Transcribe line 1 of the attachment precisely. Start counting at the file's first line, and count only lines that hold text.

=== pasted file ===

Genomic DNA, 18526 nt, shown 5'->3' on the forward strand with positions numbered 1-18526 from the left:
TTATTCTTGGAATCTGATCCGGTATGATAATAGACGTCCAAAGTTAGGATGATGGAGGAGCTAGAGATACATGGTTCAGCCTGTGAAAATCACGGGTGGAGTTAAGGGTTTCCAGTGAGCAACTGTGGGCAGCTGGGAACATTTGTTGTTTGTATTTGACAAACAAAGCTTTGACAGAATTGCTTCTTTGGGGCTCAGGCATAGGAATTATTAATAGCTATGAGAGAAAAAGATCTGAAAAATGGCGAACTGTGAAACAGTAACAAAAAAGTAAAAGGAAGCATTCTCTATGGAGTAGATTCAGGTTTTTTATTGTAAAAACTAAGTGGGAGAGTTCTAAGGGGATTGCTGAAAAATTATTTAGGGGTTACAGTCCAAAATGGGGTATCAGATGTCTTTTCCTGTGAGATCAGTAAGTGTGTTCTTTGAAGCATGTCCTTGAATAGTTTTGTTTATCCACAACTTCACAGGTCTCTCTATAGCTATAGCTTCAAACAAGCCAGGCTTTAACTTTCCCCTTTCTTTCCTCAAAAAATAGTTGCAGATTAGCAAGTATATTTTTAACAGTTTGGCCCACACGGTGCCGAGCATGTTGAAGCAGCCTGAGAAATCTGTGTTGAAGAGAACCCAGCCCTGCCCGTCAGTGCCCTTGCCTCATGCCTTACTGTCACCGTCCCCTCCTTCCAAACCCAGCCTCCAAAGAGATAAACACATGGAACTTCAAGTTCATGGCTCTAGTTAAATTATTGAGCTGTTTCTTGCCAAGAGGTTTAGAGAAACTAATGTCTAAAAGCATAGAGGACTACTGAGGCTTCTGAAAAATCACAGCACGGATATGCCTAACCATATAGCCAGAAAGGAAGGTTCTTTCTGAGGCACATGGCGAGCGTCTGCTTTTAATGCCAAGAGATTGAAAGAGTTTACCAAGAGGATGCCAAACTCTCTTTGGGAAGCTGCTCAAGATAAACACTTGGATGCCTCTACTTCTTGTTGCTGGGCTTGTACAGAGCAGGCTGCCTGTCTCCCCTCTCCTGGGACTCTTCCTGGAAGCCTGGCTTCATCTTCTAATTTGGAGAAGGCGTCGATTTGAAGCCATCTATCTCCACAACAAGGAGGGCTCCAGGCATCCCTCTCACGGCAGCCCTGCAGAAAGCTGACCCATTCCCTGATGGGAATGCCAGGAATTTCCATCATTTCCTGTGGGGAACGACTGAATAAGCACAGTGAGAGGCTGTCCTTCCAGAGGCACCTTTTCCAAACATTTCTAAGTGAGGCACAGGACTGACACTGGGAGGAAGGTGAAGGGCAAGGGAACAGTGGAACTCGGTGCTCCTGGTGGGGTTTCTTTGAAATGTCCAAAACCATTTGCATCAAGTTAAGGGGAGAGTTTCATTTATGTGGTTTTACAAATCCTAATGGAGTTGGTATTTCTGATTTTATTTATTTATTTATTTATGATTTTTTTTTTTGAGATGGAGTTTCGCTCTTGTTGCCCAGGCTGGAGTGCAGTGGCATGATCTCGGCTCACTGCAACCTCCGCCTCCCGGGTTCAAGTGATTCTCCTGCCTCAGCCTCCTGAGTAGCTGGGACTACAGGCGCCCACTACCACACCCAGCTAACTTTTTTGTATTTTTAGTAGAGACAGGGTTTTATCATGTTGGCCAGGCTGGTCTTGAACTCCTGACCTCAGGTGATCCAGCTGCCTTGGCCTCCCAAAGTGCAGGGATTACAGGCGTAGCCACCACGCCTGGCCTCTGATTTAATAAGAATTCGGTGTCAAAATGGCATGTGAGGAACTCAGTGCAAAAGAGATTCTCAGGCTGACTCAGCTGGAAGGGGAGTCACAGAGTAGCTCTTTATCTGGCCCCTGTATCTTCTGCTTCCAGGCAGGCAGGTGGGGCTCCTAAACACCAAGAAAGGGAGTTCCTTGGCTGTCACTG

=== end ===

Genomic DNA, 18526 nt, shown 5'->3' on the forward strand with positions numbered 1-18526 from the left: